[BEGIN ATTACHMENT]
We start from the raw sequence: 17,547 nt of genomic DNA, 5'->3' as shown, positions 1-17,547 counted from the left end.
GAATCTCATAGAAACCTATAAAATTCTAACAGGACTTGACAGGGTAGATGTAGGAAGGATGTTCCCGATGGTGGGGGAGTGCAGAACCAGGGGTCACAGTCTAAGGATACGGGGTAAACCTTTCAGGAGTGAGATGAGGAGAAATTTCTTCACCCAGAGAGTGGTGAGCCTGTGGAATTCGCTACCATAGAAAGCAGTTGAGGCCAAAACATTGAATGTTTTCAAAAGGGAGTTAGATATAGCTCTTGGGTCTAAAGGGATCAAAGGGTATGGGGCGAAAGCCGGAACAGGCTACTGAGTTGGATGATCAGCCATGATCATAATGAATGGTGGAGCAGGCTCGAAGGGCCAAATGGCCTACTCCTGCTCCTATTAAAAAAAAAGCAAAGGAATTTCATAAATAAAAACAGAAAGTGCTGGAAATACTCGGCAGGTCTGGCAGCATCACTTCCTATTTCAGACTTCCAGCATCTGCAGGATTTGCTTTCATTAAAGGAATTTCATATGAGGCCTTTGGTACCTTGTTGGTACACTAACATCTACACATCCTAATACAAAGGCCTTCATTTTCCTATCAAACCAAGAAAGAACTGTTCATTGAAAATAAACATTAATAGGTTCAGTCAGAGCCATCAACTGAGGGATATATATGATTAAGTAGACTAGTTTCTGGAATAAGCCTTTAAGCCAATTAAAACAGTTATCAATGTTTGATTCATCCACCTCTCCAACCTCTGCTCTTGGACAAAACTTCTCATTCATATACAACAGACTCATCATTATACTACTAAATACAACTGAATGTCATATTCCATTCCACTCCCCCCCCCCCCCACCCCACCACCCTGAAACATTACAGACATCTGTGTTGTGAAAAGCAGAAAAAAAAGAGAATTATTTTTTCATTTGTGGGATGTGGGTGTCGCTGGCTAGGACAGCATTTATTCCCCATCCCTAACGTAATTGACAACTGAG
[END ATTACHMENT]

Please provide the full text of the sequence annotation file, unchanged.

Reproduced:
We start from the raw sequence: 17,547 nt of genomic DNA, 5'->3' as shown, positions 1-17,547 counted from the left end.
GAATCTCATAGAAACCTATAAAATTCTAACAGGACTTGACAGGGTAGATGTAGGAAGGATGTTCCCGATGGTGGGGGAGTGCAGAACCAGGGGTCACAGTCTAAGGATACGGGGTAAACCTTTCAGGAGTGAGATGAGGAGAAATTTCTTCACCCAGAGAGTGGTGAGCCTGTGGAATTCGCTACCATAGAAAGCAGTTGAGGCCAAAACATTGAATGTTTTCAAAAGGGAGTTAGATATAGCTCTTGGGTCTAAAGGGATCAAAGGGTATGGGGCGAAAGCCGGAACAGGCTACTGAGTTGGATGATCAGCCATGATCATAATGAATGGTGGAGCAGGCTCGAAGGGCCAAATGGCCTACTCCTGCTCCTATTAAAAAAAAAGCAAAGGAATTTCATAAATAAAAACAGAAAGTGCTGGAAATACTCGGCAGGTCTGGCAGCATCACTTCCTATTTCAGACTTCCAGCATCTGCAGGATTTGCTTTCATTAAAGGAATTTCATATGAGGCCTTTGGTACCTTGTTGGTACACTAACATCTACACATCCTAATACAAAGGCCTTCATTTTCCTATCAAACCAAGAAAGAACTGTTCATTGAAAATAAACATTAATAGGTTCAGTCAGAGCCATCAACTGAGGGATATATATGATTAAGTAGACTAGTTTCTGGAATAAGCCTTTAAGCCAATTAAAACAGTTATCAATGTTTGATTCATCCACCTCTCCAACCTCTGCTCTTGGACAAAACTTCTCATTCATATACAACAGACTCATCATTATACTACTAAATACAACTGAATGTCATATTCCATTCCACTCCCCCCCCCCCCCACCCCACCACCCTGAAACATTACAGACATCTGTGTTGTGAAAAGCAGAAAAAAAAGAGAATTATTTTTTCATTTGTGGGATGTGGGTGTCGCTGGCTAGGACAGCATTTATTCCCCATCCCTAACGTAATTGACAACTGAG